Estes Park

We stayed at The Stanley Hotel in Estes Park for two nights over Thanksgiving. On Friday morning, we ate breakfast at The Egg and I. My wife had avocado toast for the first time, and liked it. I had a skillet, which would have been good if not for the hollendaise sauce dumped on top. The service was great, and when we asked on the way out where the best place to park in town would be, the manager told us to leave the car in his lot.

We didn’t make it far. The wind was howling, as it would continue to do all day, and the stores didn’t open for another hour. We headed back to the car and went back to The Stanley to visit its gift shop.

We made another try in town shortly after 10:00. One of the first stores we visited was an antique store that specialized in small stuff—jewelry, coins, autographs of famous people. There were drawers and drawers of interesting stuff. I bought a Confederate States of America $5 bill. My wife got a locket and an old tin of gramophone needles. It’s unlikely I’ll ever drive through the town again without stopping there. We visited several other stores and spent a lot of money on stuff. We bought some caramel corn at the most interesting-looking store in town, but the corn wasn’t very good.

When we’d exhausted our capacity for shopping, we went to the Estes Park Pie Shop. We split a grilled-cheese sandwich and each had a piece of pie. The food was good but not over the top, but once again, the service was amazing.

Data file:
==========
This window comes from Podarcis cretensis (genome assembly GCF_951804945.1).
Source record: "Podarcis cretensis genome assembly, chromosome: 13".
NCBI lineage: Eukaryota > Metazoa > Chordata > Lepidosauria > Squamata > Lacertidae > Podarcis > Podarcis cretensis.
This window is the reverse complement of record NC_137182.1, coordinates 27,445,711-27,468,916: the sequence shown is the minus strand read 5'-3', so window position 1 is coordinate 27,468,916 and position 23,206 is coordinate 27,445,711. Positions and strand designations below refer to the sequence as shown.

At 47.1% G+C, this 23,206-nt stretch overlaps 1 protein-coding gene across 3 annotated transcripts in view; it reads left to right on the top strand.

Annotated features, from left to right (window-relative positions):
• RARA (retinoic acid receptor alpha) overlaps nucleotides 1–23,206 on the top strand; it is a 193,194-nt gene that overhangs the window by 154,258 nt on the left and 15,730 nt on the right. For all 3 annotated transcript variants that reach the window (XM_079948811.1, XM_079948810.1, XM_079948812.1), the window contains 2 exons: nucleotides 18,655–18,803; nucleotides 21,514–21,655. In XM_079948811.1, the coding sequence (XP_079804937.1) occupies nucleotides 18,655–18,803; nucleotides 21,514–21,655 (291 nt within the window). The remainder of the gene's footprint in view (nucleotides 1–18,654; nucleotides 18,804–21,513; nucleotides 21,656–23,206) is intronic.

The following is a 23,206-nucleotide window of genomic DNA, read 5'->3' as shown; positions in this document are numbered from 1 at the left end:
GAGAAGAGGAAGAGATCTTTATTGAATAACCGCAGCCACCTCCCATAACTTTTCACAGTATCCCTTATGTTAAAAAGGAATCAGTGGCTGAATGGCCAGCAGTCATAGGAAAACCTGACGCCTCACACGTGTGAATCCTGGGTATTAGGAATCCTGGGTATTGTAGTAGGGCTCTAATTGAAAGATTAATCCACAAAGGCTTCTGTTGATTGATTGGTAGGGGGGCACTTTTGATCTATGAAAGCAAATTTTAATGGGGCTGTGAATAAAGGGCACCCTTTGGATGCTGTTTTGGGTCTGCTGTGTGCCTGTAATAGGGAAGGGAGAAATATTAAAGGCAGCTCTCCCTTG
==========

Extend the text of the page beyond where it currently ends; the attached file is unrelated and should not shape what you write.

We hung out in the hotel in the afternoon. After our tour, we walked down the hill in the dark and found a spot on the sidewalk in time to watch the “Catch the Glow” Christmas parade. This was serendipitous—we had no idea it would happen while we were in town. The wind was still blowing hard, but we were adequately attired. The parade wasn’t long, but the floats were pretty fancy and well done. The only criticism I can come up with is that the town isn’t all that well lit, so much of the parade stuff was hard to see—as you can can’t see.

On Saturday morning, on our way out of town, we ate breakfast at the Notchtop Cafe. Once again, we had adequate food but very competent and friendly service. Everyone we met in Estes Park, excluding some of the staff at The Stanley, was very friendly. For such a well-known and popular place, I expected a vibe more like Manitou Springs or Boulder. But the town had a conservative feel. We saw evidence that at least a couple of the store owners were some brand of evangelicals. We liked the town a lot.

This entry was posted in Cities, Food, Stores. Bookmark the permalink.